Thursday, June 4, 2015

Letters from the Heart



I developed a re-fascination with offline written communication a.k.a. snail mail correspondence.  Do you even remember those hand written surprises and treasures that use to appear in your mailbox and you couldn’t wait to open? What happened to that? Email, texts, posts and tweets just seemed to take over those snail mail delights.

How did this re-fascination begin? Well first, I love pretty stationery and sometimes I just can't help myself. When I see it in the store I just can't resist. So I can't just buy it and then not use it; that would be a tad ridiculous, don't you think? LOL


Secondly, I joined a book club at my youngest son's former elementary school. Although he is about to graduate middle school, I continue to participate because it’s a fun experience and I am reading books that might never been exposed to. Although our discussions are focused on the stories we read, they are infused with our own experiences as well. I truly love connecting with people’s stories, understanding their unique perspectives and sharing my own story as well.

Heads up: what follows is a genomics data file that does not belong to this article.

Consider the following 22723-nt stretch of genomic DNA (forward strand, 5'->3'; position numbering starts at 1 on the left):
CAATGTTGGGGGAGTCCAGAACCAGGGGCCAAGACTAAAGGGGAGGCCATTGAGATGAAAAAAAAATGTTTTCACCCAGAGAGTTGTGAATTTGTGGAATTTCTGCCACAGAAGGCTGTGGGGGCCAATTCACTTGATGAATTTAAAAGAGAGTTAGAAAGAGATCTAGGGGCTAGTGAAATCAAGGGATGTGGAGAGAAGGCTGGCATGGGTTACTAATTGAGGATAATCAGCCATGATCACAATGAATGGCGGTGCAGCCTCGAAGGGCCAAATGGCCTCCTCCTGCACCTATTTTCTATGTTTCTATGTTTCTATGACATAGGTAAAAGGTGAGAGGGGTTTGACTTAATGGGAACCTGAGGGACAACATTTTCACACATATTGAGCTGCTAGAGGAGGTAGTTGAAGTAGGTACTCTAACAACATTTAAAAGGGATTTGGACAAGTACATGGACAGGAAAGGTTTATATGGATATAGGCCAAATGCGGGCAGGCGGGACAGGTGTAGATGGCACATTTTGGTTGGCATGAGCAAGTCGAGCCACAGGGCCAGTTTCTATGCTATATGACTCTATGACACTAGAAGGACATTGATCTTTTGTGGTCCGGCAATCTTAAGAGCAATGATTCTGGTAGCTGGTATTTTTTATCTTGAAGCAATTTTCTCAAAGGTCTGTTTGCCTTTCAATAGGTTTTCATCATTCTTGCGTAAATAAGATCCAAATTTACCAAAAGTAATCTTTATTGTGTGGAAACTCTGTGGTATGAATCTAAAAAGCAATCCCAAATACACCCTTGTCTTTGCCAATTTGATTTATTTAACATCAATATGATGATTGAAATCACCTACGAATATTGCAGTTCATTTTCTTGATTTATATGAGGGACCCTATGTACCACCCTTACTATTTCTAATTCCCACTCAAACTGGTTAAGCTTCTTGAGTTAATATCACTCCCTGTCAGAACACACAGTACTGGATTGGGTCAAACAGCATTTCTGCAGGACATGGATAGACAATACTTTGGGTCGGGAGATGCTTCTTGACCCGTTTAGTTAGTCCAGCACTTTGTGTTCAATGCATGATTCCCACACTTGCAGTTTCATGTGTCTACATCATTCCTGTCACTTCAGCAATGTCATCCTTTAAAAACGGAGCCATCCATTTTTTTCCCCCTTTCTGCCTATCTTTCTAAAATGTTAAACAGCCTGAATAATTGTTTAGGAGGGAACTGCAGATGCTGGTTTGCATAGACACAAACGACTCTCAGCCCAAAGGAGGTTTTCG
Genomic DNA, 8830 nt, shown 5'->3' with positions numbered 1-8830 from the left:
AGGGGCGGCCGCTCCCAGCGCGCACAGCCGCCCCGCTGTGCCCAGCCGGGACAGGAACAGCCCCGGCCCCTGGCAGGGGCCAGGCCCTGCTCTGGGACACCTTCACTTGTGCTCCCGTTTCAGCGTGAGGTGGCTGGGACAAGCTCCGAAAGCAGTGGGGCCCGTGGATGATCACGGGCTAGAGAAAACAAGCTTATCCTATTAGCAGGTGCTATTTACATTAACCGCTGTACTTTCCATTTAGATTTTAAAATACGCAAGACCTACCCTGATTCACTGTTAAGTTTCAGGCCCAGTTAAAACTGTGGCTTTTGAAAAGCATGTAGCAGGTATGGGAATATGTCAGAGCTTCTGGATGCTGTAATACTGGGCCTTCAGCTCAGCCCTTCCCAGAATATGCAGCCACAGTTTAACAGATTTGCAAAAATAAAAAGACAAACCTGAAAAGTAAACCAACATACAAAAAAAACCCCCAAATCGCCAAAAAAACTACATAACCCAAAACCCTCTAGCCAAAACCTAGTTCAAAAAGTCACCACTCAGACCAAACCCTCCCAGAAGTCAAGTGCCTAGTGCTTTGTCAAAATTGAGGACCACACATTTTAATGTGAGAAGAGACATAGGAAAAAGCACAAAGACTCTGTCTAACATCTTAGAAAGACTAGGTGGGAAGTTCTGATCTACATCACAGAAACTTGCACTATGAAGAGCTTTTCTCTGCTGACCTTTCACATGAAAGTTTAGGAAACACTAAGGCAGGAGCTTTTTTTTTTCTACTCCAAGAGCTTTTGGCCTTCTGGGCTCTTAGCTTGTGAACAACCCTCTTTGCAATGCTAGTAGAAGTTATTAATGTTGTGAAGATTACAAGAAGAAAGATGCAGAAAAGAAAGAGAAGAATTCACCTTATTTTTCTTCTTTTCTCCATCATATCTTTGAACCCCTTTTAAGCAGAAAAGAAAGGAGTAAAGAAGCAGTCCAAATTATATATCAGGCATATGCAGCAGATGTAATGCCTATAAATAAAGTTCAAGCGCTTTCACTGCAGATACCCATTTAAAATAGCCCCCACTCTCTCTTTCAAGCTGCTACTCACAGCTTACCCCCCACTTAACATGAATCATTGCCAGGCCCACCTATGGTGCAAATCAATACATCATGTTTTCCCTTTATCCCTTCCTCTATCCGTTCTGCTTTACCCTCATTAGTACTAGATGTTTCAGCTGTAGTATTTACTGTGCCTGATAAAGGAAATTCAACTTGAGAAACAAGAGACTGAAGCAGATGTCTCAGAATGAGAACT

Every year we have a culminating luncheon where all the in Queens, New York book clubs, sponsored by the United Federation of Teachers, come together to share our book club experiences and the books we read in the form of a project, presentation or oral account.  My group decided to do a letter theme project since many of the books we read contained letters as part of the story content.


Each member wrote a letter to whomever they wanted - our children, our younger self or in my case, a high school teacher (I’ll share that in a later post).


The letters are emotional and heartfelt, thus giving way to the title, “Letters from the Heart”.



This experience has inspired me to withdraw somewhat from digital communication, embracing handwritten notes and telephone conversations instead of resorting to email, texts and posts on social media. I find this return to yesteryear, for however long it lasts, is my way of relearning and investing in a one-on-one communication with intention, focus and intimacy - qualities somewhat diluted in our digital exchanges.

How do you feel about the way in which we communicate today versus offline methods? When is the last time you wrote or received a handwritten card, letter or note?